Some Rethinking SAFER Grants as Revenue Shrinks

Tightening local government revenue income means coming up with grant share is more difficult.

Last month, the city of Great Falls, Mont. had to decide if they would accept a grant of $1.73 that was awarded on Jan. 16 to help fund the hiring of 16 new firefighters.

The city commissioners voted unanimously, 5-0 on Jan. 28 to approve using it and funding the rest of the balance with city funds.

The department currently has a total of 64 uniformed employees, serving a population of approximately 55,000.

The added manpower would help the department move closer to meeting NFPA 1710, the standard setting minimum requirements relating to the organization and deployment of firefighters, according to Assistant Chief of Operations Steve Hester. The main issue that made the city rethink accepting the grant, Hester said, was the monetary obligation required.

"The hard match for the AFG is known, but this is a little different. Because it covers wages but doesn't include benefits, our fiscal folks were very concerned about the future impact on the general budget."

He said that for the first couple of years the city will be OK, but in order for it to secure the funds needed in the future for the grant, it would most likely take a public safety mill levy that would need to be voted on by the public.

Hester said he'd put it to a community vote in November if it was up to him. That way the department could introduce the idea to the public early on and have other chances to gain its vote if needed.

In 2005 in the fifth round of first SAFER grants, Miami Fire Rescue was awarded $2.6 Million to hire 26 firefighters. The department began to fill those positions in March of 2006 and is currently in the third year of the grant.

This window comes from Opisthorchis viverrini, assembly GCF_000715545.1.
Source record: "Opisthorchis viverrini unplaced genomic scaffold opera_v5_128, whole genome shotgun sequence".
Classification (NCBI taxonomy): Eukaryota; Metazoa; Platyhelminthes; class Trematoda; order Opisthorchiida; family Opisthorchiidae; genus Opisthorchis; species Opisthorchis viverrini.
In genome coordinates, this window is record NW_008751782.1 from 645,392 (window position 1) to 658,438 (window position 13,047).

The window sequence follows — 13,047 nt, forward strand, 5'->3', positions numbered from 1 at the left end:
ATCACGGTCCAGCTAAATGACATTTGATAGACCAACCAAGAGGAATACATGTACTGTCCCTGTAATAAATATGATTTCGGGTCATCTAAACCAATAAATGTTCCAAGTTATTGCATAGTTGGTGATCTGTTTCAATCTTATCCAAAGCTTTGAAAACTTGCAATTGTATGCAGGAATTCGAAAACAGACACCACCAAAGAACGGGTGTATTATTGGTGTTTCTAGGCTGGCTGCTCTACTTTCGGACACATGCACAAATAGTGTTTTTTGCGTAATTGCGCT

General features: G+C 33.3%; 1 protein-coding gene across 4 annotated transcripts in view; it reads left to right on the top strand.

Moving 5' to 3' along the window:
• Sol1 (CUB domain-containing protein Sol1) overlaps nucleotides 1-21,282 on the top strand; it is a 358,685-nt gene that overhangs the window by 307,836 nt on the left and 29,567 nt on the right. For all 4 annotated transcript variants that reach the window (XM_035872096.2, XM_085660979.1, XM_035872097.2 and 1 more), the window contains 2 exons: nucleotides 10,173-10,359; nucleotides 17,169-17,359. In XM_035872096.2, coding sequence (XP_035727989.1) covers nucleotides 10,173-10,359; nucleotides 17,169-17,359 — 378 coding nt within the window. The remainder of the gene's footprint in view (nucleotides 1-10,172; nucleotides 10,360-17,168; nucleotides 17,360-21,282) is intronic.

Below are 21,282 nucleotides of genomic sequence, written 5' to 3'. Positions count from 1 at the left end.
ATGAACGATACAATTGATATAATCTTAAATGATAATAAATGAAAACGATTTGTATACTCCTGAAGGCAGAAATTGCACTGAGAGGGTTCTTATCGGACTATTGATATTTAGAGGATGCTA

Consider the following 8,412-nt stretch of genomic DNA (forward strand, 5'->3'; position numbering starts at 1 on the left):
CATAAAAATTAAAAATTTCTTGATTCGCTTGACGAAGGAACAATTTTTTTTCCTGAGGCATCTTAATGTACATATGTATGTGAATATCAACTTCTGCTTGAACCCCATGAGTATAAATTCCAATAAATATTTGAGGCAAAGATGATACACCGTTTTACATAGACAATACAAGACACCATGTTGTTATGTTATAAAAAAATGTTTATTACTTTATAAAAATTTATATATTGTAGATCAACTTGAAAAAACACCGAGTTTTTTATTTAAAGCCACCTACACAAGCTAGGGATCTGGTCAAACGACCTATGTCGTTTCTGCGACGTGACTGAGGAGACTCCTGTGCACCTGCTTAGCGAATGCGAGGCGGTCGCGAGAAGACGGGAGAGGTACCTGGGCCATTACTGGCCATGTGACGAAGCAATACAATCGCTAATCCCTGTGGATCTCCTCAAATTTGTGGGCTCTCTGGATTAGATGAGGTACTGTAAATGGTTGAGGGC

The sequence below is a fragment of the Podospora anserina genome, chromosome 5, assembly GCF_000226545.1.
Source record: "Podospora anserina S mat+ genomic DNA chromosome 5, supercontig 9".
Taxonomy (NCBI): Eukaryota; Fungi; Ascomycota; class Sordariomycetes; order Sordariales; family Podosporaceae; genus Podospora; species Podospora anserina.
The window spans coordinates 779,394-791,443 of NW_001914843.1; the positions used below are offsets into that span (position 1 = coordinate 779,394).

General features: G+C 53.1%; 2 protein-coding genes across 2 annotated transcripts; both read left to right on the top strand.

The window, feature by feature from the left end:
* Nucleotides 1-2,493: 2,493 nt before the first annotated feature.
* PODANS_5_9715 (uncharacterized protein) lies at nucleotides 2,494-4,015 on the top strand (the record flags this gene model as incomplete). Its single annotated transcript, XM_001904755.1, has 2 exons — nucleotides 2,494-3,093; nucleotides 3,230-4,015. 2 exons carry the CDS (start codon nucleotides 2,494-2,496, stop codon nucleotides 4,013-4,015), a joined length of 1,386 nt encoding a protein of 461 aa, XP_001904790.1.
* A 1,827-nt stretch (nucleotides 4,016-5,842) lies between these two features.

The grant covers $100,000 for each firefighter over the first four years of the grant, with the department picking up the tab after that.

"We're committed to it for the duration," Capt. Robert Turner, the department's grant manager said. "We've been able to do it so far because we've budgeted."

"It's working out well," he said. "Those young men are still here, there are progressing in their careers."

Since receiving the grant in 2005, Miami Fire Rescue has applied for two other SAFER grants. In 2006 its request was denied. Currently, the department is waiting for a reply on a requested grant for 12 firefighters filed in 2008.

Turner said there is a lot for departments to consider when applying for SAFER grants.

"I would work it backwards," he said. "Look at how much it will cost you and see if it is doable. If you can't afford your share, they aren't going to give you their share and you'll end up having to return the funds."

Recruitment and Retention Grants Working Well

Departments requesting money for the recruitment and retention of volunteer firefighters must adhere to somewhat less stringent guidelines than departments looking for hiring funds. There is no funding match required.

Walls Volunteer Fire Department in Mississippi says they will use the money to provide small incentives for the volunteers they have, and reach out into the community to help increase their numbers.

The department received notice last December that they were awarded $115,000. Some of those funds will go towards incentives for volunteers, the rest will go to community outreach.

Fire Inspector David Krzyzkowski said that he was the one who first learned about the SAFER funds, and saw the opportunity to step up recruitment efforts, which had before relied on simple word-of-mouth.

"I got to reading the grant and said, wait a minute, we can use this for volunteers and also use it to help us recruit," he said. "The chief said if it's not going to cost anything to do it, go ahead and do it."

Krzyzkowski said his department is currently looking into getting a recruitment DVD produced, a process that is a lot more expensive than they originally thought.

He said they would likely put the video on the department's website, and have it available at the block parties the department began holding throughout the community last year.

"We got a good response last year, but see that we need to put forth more efforts. For every volunteer we get, we lose two or three."